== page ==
"Outlook: Not everybody is of the belief that Brown is a big loss for the Ravens. However, until a few of the team's young receivers step up and become consistent producers and legitimate threats, it's hard not to conclude that his departure doesn't create a void of some significance," Zrebiec wrote. "It still feels likely that the Ravens bring in a veteran receiver at some point. However, unless DeCosta has a major surprise up his sleeve, it's hard to believe that the player will alter what the Ravens do offensively."

Outside Linebacker

"Outlook: You can throw out plenty of 'What ifs' that work in the Ravens' favor," Zrebiec wrote. "What if Oweh makes a significant second-year leap, Bowser comes back strong, Houston finds the fountain of youth, Ojabo is ready before midseason? That's a lot to ask. It's hard to ignore the Ravens' inability to close the Za'Darius Smith deal or land another bonafide double-digit sack guy. Add in the fact that three of their top guys had offseason surgeries and Houston is a year older and the concerns are legitimate."

James Proche is the Ravens 'Best-Kept Secret'

All eyes have been on the Ravens wide receivers this offseason and how the unit will perform after the Brown trade. According to Bleacher Report’s Gary Davenport, a player on that unit, James Proche II, is the team's "best-kept secret."

"Proche was ridiculously productive at SMU, posting 204 receptions over his last two collegiate seasons," Davenport wrote.

Davenport acknowledged Proche hasn't had the same production at the professional level but believes more is on the horizon for the young wideout.

"Per Jeff Zrebiec of The Athletic, Proche has shined at OTAs, leading to speculation that his offensive role could increase significantly in 2022," Davenport wrote. "If Proche does emerge as a viable option on third downs, the 5'11", 193-pounder will smash new career bests across the board."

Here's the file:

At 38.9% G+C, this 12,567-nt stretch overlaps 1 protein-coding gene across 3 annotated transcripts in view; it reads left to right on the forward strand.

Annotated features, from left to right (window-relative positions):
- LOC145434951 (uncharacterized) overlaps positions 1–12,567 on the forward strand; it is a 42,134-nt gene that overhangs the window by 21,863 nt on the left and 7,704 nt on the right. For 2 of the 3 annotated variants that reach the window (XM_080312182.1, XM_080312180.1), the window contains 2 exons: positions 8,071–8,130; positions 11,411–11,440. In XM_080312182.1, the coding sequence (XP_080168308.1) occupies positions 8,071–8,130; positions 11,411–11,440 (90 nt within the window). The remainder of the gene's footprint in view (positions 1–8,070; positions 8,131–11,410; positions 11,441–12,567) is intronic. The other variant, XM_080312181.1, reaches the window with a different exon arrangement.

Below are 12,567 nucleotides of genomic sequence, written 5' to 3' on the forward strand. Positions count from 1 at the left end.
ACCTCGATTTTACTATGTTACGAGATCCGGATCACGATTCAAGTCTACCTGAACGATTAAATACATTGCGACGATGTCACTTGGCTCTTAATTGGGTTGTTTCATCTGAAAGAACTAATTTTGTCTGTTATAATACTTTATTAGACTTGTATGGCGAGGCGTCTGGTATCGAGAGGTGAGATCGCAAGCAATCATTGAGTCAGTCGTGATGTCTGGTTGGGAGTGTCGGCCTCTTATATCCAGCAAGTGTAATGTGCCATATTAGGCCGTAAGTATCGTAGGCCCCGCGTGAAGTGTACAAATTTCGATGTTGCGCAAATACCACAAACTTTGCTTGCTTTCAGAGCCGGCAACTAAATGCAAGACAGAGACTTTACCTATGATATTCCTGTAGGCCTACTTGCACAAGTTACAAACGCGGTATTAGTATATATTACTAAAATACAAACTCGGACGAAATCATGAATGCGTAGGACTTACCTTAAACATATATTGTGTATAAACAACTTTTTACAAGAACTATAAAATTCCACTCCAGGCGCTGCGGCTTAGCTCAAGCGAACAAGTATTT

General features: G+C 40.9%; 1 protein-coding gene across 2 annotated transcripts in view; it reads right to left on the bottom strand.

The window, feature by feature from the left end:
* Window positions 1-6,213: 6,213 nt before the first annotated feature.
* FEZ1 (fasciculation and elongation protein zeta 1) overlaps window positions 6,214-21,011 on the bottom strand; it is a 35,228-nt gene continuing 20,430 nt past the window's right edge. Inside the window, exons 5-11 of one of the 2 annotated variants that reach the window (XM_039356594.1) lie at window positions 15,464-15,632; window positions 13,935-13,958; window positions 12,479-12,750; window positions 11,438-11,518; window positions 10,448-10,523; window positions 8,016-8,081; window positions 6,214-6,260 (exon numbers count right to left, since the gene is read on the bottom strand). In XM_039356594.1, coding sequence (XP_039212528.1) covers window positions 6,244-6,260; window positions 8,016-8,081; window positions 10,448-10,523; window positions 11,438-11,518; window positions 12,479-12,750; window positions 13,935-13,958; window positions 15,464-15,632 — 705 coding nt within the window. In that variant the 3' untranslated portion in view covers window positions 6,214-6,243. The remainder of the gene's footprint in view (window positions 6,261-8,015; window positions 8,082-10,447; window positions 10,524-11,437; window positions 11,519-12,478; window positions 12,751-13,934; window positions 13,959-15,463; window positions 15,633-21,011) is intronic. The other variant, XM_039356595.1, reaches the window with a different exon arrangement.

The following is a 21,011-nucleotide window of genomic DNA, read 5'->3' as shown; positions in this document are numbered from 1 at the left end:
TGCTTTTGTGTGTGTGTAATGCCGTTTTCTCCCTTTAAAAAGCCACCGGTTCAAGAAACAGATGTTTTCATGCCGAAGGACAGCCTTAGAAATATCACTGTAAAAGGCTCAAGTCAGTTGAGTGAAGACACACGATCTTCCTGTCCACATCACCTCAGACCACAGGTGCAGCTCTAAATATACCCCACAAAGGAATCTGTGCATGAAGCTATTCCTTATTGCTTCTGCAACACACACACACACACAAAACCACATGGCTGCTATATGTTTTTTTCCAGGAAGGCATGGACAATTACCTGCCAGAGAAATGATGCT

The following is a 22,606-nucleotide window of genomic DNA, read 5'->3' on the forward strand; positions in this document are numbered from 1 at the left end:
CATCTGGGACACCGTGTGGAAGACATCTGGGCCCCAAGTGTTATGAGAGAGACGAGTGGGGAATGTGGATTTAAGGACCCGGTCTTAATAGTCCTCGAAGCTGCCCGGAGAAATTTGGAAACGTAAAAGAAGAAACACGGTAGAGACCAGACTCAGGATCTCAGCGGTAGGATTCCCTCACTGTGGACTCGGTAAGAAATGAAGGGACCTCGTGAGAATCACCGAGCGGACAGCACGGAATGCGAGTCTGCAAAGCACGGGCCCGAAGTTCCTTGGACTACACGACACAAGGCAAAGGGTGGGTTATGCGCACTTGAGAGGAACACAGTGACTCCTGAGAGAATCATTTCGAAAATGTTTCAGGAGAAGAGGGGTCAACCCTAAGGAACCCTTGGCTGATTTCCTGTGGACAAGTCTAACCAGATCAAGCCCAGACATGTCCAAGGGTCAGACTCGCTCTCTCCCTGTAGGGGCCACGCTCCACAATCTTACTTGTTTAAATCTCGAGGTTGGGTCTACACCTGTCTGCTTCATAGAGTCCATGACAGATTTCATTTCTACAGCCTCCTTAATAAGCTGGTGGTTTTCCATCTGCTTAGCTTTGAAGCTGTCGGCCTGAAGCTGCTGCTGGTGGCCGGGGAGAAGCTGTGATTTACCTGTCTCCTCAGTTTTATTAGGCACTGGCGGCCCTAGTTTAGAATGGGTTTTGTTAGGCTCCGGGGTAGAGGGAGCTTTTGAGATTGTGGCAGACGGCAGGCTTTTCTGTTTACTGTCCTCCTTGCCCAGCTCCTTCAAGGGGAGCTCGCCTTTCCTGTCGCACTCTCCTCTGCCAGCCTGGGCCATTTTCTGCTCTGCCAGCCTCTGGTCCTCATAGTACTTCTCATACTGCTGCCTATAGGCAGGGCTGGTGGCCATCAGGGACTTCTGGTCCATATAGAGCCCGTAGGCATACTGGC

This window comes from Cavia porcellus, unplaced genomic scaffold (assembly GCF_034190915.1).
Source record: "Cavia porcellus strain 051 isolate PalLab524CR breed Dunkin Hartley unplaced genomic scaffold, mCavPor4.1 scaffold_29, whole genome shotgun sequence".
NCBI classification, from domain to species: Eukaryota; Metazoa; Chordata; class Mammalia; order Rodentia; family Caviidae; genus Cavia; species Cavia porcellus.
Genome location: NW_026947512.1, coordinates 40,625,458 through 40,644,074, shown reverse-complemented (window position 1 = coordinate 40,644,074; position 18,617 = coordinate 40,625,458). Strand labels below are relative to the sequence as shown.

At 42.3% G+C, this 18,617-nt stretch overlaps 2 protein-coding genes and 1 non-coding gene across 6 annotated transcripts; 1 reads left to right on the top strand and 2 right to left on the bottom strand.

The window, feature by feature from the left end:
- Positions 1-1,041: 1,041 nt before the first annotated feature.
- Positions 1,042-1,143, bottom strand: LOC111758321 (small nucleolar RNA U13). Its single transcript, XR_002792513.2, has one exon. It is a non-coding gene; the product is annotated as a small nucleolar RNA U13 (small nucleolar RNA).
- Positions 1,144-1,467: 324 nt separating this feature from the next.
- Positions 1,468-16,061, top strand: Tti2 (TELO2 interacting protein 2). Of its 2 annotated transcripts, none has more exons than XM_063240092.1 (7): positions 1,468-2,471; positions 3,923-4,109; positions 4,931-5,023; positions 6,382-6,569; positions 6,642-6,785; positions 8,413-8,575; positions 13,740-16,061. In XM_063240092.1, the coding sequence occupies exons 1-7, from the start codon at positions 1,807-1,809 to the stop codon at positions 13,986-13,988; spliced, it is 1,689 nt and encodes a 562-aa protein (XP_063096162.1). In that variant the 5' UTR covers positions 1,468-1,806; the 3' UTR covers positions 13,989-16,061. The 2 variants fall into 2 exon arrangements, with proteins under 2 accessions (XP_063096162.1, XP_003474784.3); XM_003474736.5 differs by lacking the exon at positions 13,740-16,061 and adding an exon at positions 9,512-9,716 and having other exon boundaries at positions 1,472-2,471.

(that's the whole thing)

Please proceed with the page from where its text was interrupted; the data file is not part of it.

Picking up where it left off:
Ebony Bird’s Justin Fried believes "the secret [of Proche] could be out soon enough."

"The 25-year-old is expected to serve as the Ravens' No. 3 wide receiver behind second-year pro Rashod Bateman and special-teams ace Devin Duvernay," Fried wrote. "That should lead to plenty of opportunities for the former second-team All-American. And if prior history is anything to go on, look for Proche to make the most of every snap he receives."

Patrick Queen Makes All Under 25 Defensive Team

Third-year linebacker Patrick Queen will head into the 2022 season as one of the best young defenders in the NFL. CBS Sports' Tyler Sullivan released his NFL all under 25 defensive team for 2022, and Queen joined his former LSU teammate Devin White on the list.

"[Queen] was immediately able to total over 100 tackles in his rookie year, which helped him finish third in the Defensive Rookie of the Year voting in 2020," Sullivan wrote. "He followed that up with another solid season in 2021 where he played all 17 games and had a team-high 98 tackles and a career-high 10 tackles for a loss. Queen received a 65.9 pass rushing grade by PFF for 2021 and a 17.2 pass rushing win rate, which both ranked 13th among linebackers."

Ravenswire's Kevin Oestreicher believes this season could be big for Queen.

"With another year under his belt and another offseason to hone in on his game, the third-year linebacker could make plenty of noise for the Ravens' defense during the 2022 NFL season," Oestreicher wrote.

Quick Hits

  • PFF’s Bryant Horn ranks Mark Andrews the No. 2 tight end in the red zone. "Andrews saw the most red-zone targets (22) of any qualifying tight end and caught 14 passes, which tied for the most with two others," Horn wrote. "His 102 yards ranked second, and his nine receiving touchdowns were the most of any qualifying player."
  • Ravens 2018 draft ranks No. 3 in PFF Era (since 2006). "After that, you have a former MVP, a tackle vying to be the highest-paid player at his position, the reigning first-team All-Pro tight end and five other players who have been starters at one point or another during their NFL careers (with two currently slated to start in Zach Sieler and Bradley Bozeman)," Michael Renner wrote. "That is a haul no matter how you slice it."